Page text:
A desire for a simpler, cheaper way to do common laboratory tests for medical diagnoses and to avoid “washing the dishes” led University of Connecticut researchers to develop a new technology that reduces cost and time.
Their pipette-based technology could also help make certain medical testing available in rural or remote areas where traditional methods might otherwise be prohibitively expensive and complicated to conduct.
The 3D-printed pipette-tip test developed by the researchers leverages what “has long been the gold standard for measuring proteins, pathogens, antibodies and other biomolecules in complex matrices,” they say. The method still employs the enzyme-linked immunosorbent assay, also known as ELISA, but through a different route. They detailed their findings in a paper published in Analytical Chemistry (“Accessible Telemedicine Diagnostics with ELISA in a 3D Printed Pipette Tip”).

Image Credit:  Sean Flynn/UConn

Read more at nanowerk.com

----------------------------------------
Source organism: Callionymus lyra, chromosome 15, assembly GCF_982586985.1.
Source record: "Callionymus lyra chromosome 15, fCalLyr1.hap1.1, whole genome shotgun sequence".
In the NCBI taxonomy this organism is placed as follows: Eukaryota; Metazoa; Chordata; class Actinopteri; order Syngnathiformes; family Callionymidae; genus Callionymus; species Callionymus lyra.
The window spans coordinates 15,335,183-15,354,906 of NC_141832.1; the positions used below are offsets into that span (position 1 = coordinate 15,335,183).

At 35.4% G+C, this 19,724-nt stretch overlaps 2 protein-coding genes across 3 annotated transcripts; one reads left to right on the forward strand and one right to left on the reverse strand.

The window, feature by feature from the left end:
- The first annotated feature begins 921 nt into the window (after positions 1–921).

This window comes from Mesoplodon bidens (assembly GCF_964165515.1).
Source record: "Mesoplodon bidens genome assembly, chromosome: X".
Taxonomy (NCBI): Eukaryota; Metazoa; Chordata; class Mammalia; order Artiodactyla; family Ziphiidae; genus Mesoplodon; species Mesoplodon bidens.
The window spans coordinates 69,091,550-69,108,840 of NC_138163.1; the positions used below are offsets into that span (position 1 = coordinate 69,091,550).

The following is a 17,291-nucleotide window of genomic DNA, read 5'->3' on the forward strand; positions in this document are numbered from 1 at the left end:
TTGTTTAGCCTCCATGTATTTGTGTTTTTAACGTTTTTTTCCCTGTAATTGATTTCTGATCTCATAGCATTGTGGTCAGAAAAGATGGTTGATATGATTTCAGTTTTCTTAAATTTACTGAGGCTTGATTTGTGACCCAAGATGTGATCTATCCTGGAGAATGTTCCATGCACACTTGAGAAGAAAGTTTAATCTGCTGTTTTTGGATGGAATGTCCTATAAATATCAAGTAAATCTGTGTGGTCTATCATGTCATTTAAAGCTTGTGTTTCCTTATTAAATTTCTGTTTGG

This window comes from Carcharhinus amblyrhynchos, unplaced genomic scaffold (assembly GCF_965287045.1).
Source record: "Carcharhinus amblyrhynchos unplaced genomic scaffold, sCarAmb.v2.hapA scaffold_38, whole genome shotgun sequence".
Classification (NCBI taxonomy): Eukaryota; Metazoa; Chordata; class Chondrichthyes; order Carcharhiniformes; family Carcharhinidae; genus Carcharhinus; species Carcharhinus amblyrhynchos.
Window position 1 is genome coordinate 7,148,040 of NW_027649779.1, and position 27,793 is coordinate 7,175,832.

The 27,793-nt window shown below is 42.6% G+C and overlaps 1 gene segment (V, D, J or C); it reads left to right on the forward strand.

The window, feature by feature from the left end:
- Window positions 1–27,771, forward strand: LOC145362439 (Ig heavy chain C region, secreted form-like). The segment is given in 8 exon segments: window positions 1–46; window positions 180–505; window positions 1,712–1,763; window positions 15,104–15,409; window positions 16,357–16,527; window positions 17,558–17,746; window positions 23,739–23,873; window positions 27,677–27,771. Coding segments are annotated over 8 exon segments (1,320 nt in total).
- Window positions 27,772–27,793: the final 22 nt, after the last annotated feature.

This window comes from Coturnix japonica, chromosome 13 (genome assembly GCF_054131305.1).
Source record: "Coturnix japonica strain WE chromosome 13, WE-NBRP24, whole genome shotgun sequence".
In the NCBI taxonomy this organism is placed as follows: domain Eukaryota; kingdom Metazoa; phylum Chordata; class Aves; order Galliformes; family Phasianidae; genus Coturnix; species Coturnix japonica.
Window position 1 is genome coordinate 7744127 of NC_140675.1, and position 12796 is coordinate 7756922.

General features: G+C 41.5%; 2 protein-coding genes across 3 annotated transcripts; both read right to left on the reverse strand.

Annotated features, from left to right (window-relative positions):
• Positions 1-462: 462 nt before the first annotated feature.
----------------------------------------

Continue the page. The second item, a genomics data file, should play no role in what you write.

News This Week

New Adjustments to Hyperspectral Microscopy of Nanomaterials

Hyperspectral microscopy is an advanced visualization technique that combines hyperspectral imaging with state-of-the-art optics and computer software to enable rapid identification of nanomaterials. Since hyperspectral datacubes are large, their acquisition is complicated and time-consuming. [...]

Through the quantum looking glass

An ultrathin invention could make future computing, sensing and encryption technologies remarkably smaller and more powerful by helping scientists control a strange but useful phenomenon of quantum mechanics, according to new research recently published [...]